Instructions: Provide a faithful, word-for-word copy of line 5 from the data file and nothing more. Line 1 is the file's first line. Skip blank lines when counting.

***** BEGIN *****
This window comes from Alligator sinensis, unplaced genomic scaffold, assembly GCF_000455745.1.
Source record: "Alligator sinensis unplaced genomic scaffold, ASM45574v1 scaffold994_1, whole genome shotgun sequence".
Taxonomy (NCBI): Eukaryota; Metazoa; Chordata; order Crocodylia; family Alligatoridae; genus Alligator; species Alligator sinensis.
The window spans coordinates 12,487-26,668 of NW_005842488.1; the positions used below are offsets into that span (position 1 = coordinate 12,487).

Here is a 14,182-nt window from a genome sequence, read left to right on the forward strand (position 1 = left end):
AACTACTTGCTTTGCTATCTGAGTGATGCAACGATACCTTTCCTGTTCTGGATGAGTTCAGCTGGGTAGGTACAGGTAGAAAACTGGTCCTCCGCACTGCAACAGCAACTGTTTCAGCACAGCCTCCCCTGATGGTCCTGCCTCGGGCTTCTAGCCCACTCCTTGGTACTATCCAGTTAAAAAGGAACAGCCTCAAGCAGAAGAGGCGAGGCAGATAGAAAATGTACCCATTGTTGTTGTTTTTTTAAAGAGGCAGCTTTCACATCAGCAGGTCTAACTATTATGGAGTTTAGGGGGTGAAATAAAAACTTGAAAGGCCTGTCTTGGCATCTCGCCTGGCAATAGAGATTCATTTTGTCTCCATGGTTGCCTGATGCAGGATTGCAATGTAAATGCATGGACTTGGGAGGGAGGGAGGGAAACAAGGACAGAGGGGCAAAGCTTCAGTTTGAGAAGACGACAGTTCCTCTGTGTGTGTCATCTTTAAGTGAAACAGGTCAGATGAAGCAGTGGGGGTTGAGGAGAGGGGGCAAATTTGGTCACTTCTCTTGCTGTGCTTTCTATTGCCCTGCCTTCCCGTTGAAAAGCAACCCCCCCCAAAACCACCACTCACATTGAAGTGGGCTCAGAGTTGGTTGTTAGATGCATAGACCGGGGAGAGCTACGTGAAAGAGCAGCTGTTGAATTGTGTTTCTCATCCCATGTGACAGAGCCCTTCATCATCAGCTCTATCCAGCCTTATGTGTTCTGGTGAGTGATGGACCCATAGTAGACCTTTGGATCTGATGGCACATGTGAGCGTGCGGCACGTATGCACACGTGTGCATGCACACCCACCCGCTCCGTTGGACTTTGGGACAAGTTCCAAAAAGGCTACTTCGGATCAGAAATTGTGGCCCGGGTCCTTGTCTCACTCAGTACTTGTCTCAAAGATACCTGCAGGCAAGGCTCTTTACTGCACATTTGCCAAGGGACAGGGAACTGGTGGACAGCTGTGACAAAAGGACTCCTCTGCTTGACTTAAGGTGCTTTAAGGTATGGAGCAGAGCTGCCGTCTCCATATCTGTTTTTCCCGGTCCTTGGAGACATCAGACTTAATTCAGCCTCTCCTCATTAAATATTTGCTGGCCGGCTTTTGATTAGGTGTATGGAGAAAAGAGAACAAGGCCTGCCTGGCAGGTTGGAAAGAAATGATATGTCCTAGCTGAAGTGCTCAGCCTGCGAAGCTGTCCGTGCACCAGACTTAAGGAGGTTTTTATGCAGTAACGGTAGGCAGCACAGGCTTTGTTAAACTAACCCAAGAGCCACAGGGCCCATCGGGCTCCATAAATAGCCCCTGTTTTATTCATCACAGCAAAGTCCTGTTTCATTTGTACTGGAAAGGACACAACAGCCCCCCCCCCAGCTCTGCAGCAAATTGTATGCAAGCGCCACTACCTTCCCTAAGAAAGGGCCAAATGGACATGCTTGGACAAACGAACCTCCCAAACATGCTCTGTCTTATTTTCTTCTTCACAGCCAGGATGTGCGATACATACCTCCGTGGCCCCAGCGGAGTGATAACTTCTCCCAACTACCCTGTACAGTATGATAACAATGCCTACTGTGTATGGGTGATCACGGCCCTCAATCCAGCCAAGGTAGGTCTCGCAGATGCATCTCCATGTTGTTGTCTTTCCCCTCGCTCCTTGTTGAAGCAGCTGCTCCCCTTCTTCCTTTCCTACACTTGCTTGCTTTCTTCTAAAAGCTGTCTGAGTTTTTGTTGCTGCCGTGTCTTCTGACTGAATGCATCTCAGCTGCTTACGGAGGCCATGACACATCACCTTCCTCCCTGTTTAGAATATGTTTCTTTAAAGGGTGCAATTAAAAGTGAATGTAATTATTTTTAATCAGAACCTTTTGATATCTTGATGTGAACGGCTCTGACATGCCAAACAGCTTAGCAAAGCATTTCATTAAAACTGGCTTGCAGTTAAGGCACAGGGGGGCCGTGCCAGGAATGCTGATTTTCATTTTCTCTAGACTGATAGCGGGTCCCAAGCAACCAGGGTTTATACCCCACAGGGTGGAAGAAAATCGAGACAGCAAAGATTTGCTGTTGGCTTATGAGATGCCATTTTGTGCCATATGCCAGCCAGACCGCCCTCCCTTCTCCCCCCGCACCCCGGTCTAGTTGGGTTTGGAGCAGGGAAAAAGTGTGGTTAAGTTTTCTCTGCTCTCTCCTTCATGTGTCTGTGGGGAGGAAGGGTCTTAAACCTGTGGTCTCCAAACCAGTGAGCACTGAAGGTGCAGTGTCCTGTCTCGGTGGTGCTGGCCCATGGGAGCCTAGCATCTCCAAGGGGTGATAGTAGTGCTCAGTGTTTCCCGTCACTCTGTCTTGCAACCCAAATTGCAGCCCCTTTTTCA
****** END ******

Here is a 14,182-nt window from a genome sequence, read left to right on the forward strand (position 1 = left end):